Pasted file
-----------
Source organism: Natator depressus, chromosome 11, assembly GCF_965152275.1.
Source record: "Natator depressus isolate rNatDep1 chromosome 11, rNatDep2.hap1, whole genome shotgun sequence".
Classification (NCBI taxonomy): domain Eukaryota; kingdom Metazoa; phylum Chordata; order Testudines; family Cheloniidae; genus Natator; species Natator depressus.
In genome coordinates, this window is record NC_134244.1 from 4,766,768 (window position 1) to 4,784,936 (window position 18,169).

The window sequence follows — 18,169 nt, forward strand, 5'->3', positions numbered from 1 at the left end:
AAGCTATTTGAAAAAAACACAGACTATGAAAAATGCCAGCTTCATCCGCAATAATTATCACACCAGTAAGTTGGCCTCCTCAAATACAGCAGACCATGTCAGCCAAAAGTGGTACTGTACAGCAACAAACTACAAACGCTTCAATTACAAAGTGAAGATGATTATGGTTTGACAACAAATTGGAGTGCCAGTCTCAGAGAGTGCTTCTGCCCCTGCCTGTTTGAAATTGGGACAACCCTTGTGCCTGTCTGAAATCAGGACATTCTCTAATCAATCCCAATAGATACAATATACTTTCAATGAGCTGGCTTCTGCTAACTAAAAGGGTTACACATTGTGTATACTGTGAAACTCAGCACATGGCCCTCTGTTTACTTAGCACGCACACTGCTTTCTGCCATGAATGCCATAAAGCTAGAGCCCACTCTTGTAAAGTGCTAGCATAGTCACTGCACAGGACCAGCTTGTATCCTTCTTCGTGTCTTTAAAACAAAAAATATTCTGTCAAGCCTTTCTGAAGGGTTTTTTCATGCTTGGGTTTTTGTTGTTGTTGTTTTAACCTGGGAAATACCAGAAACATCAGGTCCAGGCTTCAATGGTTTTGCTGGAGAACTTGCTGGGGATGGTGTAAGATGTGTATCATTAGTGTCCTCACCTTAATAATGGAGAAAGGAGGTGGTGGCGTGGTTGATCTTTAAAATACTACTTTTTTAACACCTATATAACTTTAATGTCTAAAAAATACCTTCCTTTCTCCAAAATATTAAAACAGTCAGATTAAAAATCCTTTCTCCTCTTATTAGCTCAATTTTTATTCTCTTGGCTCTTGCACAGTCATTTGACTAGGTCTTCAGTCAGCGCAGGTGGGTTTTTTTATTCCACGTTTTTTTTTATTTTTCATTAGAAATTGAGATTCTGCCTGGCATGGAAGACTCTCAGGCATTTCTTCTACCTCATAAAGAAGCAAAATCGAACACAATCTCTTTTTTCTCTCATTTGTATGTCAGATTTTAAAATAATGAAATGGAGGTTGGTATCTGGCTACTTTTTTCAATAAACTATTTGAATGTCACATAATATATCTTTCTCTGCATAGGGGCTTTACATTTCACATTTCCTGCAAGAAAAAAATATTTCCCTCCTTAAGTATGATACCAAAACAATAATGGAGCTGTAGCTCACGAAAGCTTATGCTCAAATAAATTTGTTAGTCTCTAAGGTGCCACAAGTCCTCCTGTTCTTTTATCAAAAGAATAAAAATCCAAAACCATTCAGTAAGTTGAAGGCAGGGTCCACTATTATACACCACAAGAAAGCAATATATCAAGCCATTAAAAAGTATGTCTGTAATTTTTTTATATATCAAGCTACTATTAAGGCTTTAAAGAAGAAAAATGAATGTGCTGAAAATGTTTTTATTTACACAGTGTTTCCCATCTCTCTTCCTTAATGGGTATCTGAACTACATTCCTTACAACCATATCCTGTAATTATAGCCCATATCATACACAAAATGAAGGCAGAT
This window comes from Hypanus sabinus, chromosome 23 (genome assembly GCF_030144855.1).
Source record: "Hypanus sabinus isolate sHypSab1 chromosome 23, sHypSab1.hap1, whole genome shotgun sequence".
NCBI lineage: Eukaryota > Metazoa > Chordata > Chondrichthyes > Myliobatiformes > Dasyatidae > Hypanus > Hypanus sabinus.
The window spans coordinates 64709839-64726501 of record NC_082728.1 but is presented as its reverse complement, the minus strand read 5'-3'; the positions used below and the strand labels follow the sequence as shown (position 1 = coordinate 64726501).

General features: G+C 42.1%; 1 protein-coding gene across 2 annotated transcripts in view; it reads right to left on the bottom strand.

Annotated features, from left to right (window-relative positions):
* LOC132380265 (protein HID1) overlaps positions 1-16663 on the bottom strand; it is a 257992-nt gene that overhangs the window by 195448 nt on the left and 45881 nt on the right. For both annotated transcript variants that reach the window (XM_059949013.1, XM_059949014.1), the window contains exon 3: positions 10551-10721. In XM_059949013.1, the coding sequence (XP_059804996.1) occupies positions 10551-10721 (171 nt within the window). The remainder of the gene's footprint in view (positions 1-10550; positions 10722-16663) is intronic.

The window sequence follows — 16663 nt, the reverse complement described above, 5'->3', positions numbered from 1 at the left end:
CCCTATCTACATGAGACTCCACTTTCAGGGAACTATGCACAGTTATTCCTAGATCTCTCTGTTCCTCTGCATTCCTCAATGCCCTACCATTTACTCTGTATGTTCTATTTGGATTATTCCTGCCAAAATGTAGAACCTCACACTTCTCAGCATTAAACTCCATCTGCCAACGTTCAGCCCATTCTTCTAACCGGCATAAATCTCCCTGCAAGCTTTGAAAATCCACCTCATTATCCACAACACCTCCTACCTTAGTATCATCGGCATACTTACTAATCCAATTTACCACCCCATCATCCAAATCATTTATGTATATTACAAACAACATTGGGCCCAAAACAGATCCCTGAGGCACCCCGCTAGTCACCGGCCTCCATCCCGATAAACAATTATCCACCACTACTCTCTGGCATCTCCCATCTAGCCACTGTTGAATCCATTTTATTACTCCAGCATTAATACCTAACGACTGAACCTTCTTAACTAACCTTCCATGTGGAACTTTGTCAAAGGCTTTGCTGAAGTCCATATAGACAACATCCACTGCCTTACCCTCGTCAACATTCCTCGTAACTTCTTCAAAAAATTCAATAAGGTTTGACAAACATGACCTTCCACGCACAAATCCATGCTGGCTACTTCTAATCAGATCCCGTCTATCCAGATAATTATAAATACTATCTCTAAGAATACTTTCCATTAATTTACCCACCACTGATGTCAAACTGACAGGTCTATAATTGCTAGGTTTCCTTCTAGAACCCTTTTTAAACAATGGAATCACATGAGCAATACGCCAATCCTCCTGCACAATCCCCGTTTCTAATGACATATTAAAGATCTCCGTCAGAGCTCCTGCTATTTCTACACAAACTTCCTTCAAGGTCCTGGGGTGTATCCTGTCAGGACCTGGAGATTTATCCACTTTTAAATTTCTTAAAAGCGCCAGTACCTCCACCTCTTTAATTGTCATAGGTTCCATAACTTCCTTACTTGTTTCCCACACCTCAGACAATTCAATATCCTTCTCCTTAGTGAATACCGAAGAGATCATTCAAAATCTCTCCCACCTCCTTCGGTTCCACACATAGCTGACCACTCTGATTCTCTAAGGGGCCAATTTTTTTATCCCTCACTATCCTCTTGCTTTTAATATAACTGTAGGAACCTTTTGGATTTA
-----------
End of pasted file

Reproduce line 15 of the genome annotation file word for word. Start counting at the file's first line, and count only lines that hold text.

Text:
CCCTATCTACATGAGACTCCACTTTCAGGGAACTATGCACAGTTATTCCTAGATCTCTCTGTTCCTCTGCATTCCTCAATGCCCTACCATTTACTCTGTATGTTCTATTTGGATTATTCCTGCCAAAATGTAGAACCTCACACTTCTCAGCATTAAACTCCATCTGCCAACGTTCAGCCCATTCTTCTAACCGGCATAAATCTCCCTGCAAGCTTTGAAAATCCACCTCATTATCCACAACACCTCCTACCTTAGTATCATCGGCATACTTACTAATCCAATTTACCACCCCATCATCCAAATCATTTATGTATATTACAAACAACATTGGGCCCAAAACAGATCCCTGAGGCACCCCGCTAGTCACCGGCCTCCATCCCGATAAACAATTATCCACCACTACTCTCTGGCATCTCCCATCTAGCCACTGTTGAATCCATTTTATTACTCCAGCATTAATACCTAACGACTGAACCTTCTTAACTAACCTTCCATGTGGAACTTTGTCAAAGGCTTTGCTGAAGTCCATATAGACAACATCCACTGCCTTACCCTCGTCAACATTCCTCGTAACTTCTTCAAAAAATTCAATAAGGTTTGACAAACATGACCTTCCACGCACAAATCCATGCTGGCTACTTCTAATCAGATCCCGTCTATCCAGATAATTATAAATACTATCTCTAAGAATACTTTCCATTAATTTACCCACCACTGATGTCAAACTGACAGGTCTATAATTGCTAGGTTTCCTTCTAGAACCCTTTTTAAACAATGGAATCACATGAGCAATACGCCAATCCTCCTGCACAATCCCCGTTTCTAATGACATATTAAAGATCTCCGTCAGAGCTCCTGCTATTTCTACACAAACTTCCTTCAAGGTCCTGGGGTGTATCCTGTCAGGACCTGGAGATTTATCCACTTTTAAATTTCTTAAAAGCGCCAGTACCTCCACCTCTTTAATTGTCATAGGTTCCATAACTTCCTTACTTGTTTCCCACACCTCAGACAATTCAATATCCTTCTCCTTAGTGAATACCGAAGAGATCATTCAAAATCTCTCCCACCTCCTTCGGTTCCACACATAGCTGACCACTCTGATTCTCTAAGGGGCCAATTTTTTTATCCCTCACTATCCTCTTGCTTTTAATATAACTGTAGGAACCTTTTGGATTTA